Best regards,
Chris

Li Pingsays:

Hi, Thank you for your tutorial.
I read the Hartley’s article “Triangulation”. I dont know if my understanding is right, for the Iterative LS method, in your code:
Mat_ X_ = LinearLSTriangulation(u,P,u1,P1);
X(0) = X_(0); X(1) = X_(1); X(2) = X_(2); X(3) = 1.0;
This part of code should be outside the “for loop” as calculating the initial value for the 3D point (X).
Regards
Ping

Dipesh Suwalsays:

Hello Sir roy,
I am very new in computer vision and just started learning some stuff. I have some aerail images from uav and I want to reconstruct 3D from it. Upto now i have taken a pair of image and have obtained feature matches from two images. Now what i need to do to get d point cloud from them. I am confused . Can you giove me answers.

Jessicasays:

Hello,Roy,
I do some research on 3D reconstruction recently,and I download your code called SfM-Toy-Library-master.I can not understand a funtion called TestTriangulation in your code .Why do you check for coplanarity of points in this function.That make me confused, Could you please give me some explaination?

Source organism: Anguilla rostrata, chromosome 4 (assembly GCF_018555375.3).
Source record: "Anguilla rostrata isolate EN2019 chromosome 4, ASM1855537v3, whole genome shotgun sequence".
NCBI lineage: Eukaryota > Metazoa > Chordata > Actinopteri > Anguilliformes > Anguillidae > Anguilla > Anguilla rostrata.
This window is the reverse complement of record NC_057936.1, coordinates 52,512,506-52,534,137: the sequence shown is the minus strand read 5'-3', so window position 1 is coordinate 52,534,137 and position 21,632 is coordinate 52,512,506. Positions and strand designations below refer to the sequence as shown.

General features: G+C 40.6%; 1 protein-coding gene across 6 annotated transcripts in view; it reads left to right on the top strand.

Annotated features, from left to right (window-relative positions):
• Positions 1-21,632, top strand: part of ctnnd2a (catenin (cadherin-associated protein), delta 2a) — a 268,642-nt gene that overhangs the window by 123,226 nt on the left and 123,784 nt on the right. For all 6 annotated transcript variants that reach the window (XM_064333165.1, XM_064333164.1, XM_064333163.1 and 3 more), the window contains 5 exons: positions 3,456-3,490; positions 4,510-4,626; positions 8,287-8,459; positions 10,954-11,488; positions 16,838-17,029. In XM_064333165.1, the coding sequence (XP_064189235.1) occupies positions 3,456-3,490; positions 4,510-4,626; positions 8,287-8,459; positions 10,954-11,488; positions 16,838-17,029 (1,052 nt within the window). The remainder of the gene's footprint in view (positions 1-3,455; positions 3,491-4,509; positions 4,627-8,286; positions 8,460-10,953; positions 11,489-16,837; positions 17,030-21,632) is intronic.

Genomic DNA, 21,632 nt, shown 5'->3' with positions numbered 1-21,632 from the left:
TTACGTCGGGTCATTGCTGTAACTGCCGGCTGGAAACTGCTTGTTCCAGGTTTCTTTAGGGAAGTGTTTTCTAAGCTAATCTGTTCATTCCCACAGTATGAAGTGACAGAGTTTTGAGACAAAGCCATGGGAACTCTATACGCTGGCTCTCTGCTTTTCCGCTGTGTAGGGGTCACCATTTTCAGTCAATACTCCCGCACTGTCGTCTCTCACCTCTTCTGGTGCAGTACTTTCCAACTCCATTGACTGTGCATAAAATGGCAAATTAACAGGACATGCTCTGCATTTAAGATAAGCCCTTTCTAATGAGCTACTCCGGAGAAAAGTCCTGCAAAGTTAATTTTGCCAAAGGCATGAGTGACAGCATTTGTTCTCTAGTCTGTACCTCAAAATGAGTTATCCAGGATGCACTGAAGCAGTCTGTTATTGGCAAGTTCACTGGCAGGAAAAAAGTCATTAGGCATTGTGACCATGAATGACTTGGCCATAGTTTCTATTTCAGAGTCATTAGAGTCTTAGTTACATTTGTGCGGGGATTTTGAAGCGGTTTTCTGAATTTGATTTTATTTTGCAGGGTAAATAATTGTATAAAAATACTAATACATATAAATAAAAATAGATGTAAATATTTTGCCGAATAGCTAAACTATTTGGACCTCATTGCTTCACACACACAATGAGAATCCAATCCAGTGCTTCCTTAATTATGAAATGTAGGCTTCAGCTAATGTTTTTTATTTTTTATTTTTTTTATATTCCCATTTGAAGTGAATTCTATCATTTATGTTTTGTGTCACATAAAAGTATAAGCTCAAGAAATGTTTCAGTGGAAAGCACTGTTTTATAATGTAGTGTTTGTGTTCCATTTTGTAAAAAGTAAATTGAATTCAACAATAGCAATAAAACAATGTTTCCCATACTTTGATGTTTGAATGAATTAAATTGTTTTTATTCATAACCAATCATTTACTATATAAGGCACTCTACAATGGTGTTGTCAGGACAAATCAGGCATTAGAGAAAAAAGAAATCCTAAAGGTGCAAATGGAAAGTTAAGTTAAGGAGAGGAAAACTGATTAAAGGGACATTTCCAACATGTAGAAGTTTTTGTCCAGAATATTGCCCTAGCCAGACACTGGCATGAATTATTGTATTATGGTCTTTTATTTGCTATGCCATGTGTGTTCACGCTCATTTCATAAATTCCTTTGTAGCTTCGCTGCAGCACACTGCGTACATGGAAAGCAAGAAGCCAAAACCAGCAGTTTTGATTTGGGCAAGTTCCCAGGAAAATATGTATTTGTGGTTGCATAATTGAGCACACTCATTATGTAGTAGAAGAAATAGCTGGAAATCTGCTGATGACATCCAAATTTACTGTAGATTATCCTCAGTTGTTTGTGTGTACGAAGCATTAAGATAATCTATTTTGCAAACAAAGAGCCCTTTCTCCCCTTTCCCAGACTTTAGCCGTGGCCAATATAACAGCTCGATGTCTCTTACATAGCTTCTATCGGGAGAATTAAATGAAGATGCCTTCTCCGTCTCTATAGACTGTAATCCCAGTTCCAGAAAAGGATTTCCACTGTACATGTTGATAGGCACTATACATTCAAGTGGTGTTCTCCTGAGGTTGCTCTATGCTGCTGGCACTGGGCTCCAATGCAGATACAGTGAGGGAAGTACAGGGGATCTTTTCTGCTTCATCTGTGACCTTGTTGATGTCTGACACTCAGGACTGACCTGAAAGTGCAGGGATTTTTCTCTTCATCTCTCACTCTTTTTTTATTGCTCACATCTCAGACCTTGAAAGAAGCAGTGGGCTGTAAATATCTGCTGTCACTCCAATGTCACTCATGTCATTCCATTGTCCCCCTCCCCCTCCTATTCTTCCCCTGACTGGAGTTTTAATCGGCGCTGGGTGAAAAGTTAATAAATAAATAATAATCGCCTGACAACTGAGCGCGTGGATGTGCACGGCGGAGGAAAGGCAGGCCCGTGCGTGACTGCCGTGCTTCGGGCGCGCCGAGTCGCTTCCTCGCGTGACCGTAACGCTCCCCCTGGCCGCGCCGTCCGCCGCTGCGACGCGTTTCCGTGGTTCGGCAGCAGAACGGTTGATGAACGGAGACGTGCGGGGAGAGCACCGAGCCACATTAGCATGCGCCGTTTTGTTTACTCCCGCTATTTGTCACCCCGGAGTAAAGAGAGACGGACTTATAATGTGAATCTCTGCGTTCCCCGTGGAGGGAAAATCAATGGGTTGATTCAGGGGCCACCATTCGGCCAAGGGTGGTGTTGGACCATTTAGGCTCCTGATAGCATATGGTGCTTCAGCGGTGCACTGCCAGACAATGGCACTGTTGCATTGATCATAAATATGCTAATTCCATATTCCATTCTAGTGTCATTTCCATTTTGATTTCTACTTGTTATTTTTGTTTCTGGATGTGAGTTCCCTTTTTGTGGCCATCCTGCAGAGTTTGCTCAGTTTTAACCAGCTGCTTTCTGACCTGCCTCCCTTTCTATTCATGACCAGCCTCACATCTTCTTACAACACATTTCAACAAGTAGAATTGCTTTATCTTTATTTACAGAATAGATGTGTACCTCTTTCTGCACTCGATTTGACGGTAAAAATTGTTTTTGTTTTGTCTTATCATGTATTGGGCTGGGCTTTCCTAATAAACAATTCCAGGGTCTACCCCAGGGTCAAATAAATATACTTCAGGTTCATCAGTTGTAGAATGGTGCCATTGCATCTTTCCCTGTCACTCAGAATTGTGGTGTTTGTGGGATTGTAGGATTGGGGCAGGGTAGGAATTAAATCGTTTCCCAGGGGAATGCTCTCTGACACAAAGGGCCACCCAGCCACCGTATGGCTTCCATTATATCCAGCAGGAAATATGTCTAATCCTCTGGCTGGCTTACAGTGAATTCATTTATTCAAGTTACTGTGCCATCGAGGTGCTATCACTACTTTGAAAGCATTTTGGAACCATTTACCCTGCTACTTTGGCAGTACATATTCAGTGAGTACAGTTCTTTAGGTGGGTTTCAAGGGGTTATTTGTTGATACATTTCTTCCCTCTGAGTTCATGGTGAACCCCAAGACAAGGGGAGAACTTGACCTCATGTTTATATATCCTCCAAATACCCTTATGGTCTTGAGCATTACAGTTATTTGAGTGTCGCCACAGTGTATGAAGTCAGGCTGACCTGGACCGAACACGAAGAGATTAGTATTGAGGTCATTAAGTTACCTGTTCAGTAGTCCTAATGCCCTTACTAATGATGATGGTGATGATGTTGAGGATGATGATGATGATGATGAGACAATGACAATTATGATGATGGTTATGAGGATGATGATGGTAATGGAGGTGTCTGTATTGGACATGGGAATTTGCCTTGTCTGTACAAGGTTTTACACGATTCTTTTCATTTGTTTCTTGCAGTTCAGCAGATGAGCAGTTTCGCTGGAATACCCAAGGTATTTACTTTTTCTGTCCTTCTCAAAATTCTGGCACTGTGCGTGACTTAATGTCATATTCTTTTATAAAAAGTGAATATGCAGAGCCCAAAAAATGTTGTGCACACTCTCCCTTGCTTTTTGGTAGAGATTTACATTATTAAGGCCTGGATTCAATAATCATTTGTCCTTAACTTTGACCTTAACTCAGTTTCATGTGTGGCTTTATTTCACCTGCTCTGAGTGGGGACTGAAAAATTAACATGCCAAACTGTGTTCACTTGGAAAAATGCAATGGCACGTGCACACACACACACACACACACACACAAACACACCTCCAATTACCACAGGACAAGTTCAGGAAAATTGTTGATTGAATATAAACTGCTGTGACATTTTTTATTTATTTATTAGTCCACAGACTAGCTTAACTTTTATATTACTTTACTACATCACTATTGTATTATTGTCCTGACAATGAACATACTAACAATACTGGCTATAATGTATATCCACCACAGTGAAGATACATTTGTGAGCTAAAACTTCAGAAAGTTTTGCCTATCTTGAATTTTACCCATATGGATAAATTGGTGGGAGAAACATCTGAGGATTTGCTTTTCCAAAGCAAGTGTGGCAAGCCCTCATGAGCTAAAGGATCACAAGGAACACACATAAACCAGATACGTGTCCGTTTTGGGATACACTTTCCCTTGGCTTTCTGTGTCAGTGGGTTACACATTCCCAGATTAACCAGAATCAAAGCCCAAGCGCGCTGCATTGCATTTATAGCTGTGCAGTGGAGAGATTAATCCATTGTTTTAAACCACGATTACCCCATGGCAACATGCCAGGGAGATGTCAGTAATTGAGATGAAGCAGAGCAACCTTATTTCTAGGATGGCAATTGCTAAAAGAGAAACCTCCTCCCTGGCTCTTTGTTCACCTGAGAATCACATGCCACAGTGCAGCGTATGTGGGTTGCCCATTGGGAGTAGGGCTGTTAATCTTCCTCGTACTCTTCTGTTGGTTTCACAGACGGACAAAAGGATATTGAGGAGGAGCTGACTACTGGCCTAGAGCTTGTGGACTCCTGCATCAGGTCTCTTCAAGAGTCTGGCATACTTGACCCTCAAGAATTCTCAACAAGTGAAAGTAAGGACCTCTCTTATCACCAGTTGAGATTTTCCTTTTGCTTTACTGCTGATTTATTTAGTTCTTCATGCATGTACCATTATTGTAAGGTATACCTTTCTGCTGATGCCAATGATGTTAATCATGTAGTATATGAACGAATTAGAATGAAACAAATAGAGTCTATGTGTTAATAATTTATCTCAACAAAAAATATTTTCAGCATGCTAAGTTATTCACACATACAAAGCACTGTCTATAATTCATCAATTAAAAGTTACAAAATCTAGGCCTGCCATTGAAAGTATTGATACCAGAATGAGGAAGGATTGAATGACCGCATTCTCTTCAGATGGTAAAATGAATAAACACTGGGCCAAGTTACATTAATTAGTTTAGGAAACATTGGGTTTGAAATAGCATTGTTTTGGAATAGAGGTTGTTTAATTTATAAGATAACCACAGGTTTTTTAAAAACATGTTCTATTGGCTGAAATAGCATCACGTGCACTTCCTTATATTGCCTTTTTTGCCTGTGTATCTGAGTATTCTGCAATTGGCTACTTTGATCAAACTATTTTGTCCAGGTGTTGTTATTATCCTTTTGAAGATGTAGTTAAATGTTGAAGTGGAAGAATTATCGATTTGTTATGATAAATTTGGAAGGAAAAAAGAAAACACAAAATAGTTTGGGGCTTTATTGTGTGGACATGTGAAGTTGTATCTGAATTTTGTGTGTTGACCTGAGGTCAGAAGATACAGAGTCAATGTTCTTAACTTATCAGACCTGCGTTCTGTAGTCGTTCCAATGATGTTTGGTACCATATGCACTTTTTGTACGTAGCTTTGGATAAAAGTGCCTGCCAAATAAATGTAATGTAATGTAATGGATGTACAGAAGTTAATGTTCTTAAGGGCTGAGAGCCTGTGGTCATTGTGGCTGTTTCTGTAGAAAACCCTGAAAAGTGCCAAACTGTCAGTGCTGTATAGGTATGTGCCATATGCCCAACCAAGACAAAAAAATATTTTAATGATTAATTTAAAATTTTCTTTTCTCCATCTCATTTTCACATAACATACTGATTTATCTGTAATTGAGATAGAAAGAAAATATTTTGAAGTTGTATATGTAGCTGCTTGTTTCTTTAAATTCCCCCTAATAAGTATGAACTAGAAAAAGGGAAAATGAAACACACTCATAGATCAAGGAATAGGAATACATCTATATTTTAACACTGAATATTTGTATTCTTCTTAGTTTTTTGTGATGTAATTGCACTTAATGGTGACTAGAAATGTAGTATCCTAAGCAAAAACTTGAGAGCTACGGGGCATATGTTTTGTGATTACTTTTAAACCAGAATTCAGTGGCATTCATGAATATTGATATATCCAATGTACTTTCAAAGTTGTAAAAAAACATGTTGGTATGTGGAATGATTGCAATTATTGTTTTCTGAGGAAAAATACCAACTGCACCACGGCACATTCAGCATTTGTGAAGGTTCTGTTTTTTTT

Robertosays:

Hi Roy,
I tried your algorithm but I can’t get the expected results.
I have 2 cameras and this parameters:
Cam1
Resolution: 2448 x 2050 pixels, Pixel Size = 0.0035 mm
c = 5.0220 mm
xp = 0.1275 mm
yp = 0.0453 mm
—————————————————————
Cam2
Resolution: 2448 x 2050 pixels, Pixel Size = 0.0035 mm
c = 5.0346 mm
xp = 0.0940 mm
yp = 0.0484 mm
And 2 images, one from cam1 and one from cam2
// Should be the translation
Camera Image Xc Yc Zc
# 1 cam1.jpg 0.0000 -0.0000 0.0000
# 2 cam2.jpg 982.4417 125.7794 82.7234
// Orientation matrices
Image R11 R12 R13 R21 R22 R23 R31 R32 R33
cam1.jpg 1.000000 0.000000 0.000000 0.000000 -0.000000 1.000000 0.000000 -1.000000 -0.000000
cam2.jpg 0.936824 0.337783 0.090899 -0.055027 -0.114315 0.991919 0.345445 -0.934256 -0.088506
Is that enough to run the process?
i tried something like this but I can’t get the expected result
Matx34d cam0(
1.000000, 0.000000, 0.000000, 0.000000,
0.000000, -0.000000, 1.000000, 0.000000,